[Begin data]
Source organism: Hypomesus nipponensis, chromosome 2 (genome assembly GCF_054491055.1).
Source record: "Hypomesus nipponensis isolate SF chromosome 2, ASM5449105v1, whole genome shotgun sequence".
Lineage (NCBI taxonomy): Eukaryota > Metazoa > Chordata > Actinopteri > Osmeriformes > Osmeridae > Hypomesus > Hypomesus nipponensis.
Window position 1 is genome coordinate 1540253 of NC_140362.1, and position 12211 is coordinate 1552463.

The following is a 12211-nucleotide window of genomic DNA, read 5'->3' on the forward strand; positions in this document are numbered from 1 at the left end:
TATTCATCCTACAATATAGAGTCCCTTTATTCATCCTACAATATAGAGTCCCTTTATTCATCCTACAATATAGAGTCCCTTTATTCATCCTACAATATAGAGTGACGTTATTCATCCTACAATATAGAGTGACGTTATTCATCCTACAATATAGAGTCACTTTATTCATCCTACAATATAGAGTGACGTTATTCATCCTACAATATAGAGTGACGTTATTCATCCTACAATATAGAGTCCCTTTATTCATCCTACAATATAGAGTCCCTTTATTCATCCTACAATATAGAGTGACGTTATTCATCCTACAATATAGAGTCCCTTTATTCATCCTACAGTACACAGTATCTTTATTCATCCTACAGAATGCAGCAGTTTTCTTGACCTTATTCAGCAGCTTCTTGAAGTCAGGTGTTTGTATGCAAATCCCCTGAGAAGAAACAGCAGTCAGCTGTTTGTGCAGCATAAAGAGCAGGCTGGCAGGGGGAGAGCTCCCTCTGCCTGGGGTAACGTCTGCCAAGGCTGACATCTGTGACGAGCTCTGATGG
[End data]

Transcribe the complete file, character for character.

Source organism: Hypomesus nipponensis, chromosome 2 (genome assembly GCF_054491055.1).
Source record: "Hypomesus nipponensis isolate SF chromosome 2, ASM5449105v1, whole genome shotgun sequence".
Lineage (NCBI taxonomy): Eukaryota > Metazoa > Chordata > Actinopteri > Osmeriformes > Osmeridae > Hypomesus > Hypomesus nipponensis.
Window position 1 is genome coordinate 1540253 of NC_140362.1, and position 12211 is coordinate 1552463.

The following is a 12211-nucleotide window of genomic DNA, read 5'->3' on the forward strand; positions in this document are numbered from 1 at the left end:
TATTCATCCTACAATATAGAGTCCCTTTATTCATCCTACAATATAGAGTCCCTTTATTCATCCTACAATATAGAGTCCCTTTATTCATCCTACAATATAGAGTGACGTTATTCATCCTACAATATAGAGTGACGTTATTCATCCTACAATATAGAGTCACTTTATTCATCCTACAATATAGAGTGACGTTATTCATCCTACAATATAGAGTGACGTTATTCATCCTACAATATAGAGTCCCTTTATTCATCCTACAATATAGAGTCCCTTTATTCATCCTACAATATAGAGTGACGTTATTCATCCTACAATATAGAGTCCCTTTATTCATCCTACAGTACACAGTATCTTTATTCATCCTACAGAATGCAGCAGTTTTCTTGACCTTATTCAGCAGCTTCTTGAAGTCAGGTGTTTGTATGCAAATCCCCTGAGAAGAAACAGCAGTCAGCTGTTTGTGCAGCATAAAGAGCAGGCTGGCAGGGGGAGAGCTCCCTCTGCCTGGGGTAACGTCTGCCAAGGCTGACATCTGTGACGAGCTCTGATGG